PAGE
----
Independence Day and fireworks always go together.  Since laypeople can obtain very powerful fireworks, it is important to beware of the dangers they pose. In 2021, about 11,500 people were injured and nine people died from using fireworks. Of those injuries, 1,100 came from “sparklers” which are among the safer options.

If you choose to fire fireworks as part of your celebration this year, here are some tips to keep you and your family safe.

How can you be safe from fireworks?

  1. Have a source of water and/or a fire extinguisher nearby. Do not use fireworks unless you have a way to extinguish a fire. Furthermore, check for burn bans in the region prior to deploying any fireworks, as many travel farther than you can hope to reach and extinguish before a fire can burn out of control.
  2. Use sparklers with care. Although sparklers seem harmless, many people (especially children) are injured by them every year. Sparklers burn at a whopping 2,000 degrees Fahrenheit and can easily burn the skin or eyes, even through clothing, in a matter of seconds. They are common causes of minor burns, especially for babies and young children who can’t resist touching the burning material.  The more concerning injuries usually involve bits of burning metal landing in the eyes which can cause serious injury.  Always wear eye protection when burning sparklers and closely supervise your children.
  3. Avoid drug and alcohol consumption. Drugs and alcohol intentionally cause impaired judgment and coordination and increase the likelihood of risky decisions. This not only puts you in danger, but it puts others in danger as well.
  4. Handle “duds” carefully. Fireworks that don’t ignite properly still pose a risk. Wait at least 5 minutes before attempting to pour water on the defective firework — and never try to relight them.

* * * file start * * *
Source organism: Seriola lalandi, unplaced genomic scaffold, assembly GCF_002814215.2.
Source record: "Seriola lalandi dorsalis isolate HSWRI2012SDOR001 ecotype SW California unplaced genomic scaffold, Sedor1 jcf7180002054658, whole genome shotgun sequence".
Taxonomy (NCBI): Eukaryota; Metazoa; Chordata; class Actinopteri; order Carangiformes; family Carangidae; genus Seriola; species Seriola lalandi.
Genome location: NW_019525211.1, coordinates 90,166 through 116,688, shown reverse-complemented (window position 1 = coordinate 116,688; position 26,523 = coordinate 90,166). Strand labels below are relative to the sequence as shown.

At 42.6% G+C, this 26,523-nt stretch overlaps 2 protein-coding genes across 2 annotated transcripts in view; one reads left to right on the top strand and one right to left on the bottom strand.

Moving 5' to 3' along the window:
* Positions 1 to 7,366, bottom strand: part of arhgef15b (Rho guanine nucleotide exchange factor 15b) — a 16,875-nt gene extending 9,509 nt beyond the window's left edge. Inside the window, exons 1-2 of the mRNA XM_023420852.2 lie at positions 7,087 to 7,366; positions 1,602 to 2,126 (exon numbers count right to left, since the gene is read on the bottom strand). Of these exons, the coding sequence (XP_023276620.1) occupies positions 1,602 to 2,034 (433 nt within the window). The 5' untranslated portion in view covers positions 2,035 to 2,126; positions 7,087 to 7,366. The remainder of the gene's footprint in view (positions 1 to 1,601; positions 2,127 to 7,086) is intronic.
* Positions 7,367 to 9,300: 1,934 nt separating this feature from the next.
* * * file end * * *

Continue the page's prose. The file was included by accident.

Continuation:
5. Stick to firing one at a time. Some fuses burn faster than others, and injury can occur when you assume the time of ignition.
  6. Keep pets away from fireworks. Not only can the loud explosions stress your pets out, but they may unintentionally eat a firework or cause an accident. It is best to keep them inside with something to distract them.
  7. Never use fireworks indoors. Fireworks are meant to only be used outdoors.
  8. Keep your distance. If not lighting fireworks, keep a safe distance away to minimize the risk of injury.  Never light a firework while holding it in your hand nor point one at another person.
  9. Dispose of used and extra fireworks properly. Both used and unused fireworks must be doused with water to ensure they don’t accidentally ignite.
  10. Do not use fireworks illegally. Fireworks are illegal for private use in certain areas because of the risk of starting a wildfire or disturbing the peace. 
  11. Wear ear and eye protection to avoid damage to your vision or your hearing which can be permanent.

In Case of Emergency

If someone is burned or receives an injury to their eyes or ears while using fireworks, it is best to take them to the nearest emergency room to be examined. Less severe burns can be treated by putting the burn in cool water (not cold) and using vitamin-e cream or aloe vera on the affected area once dry.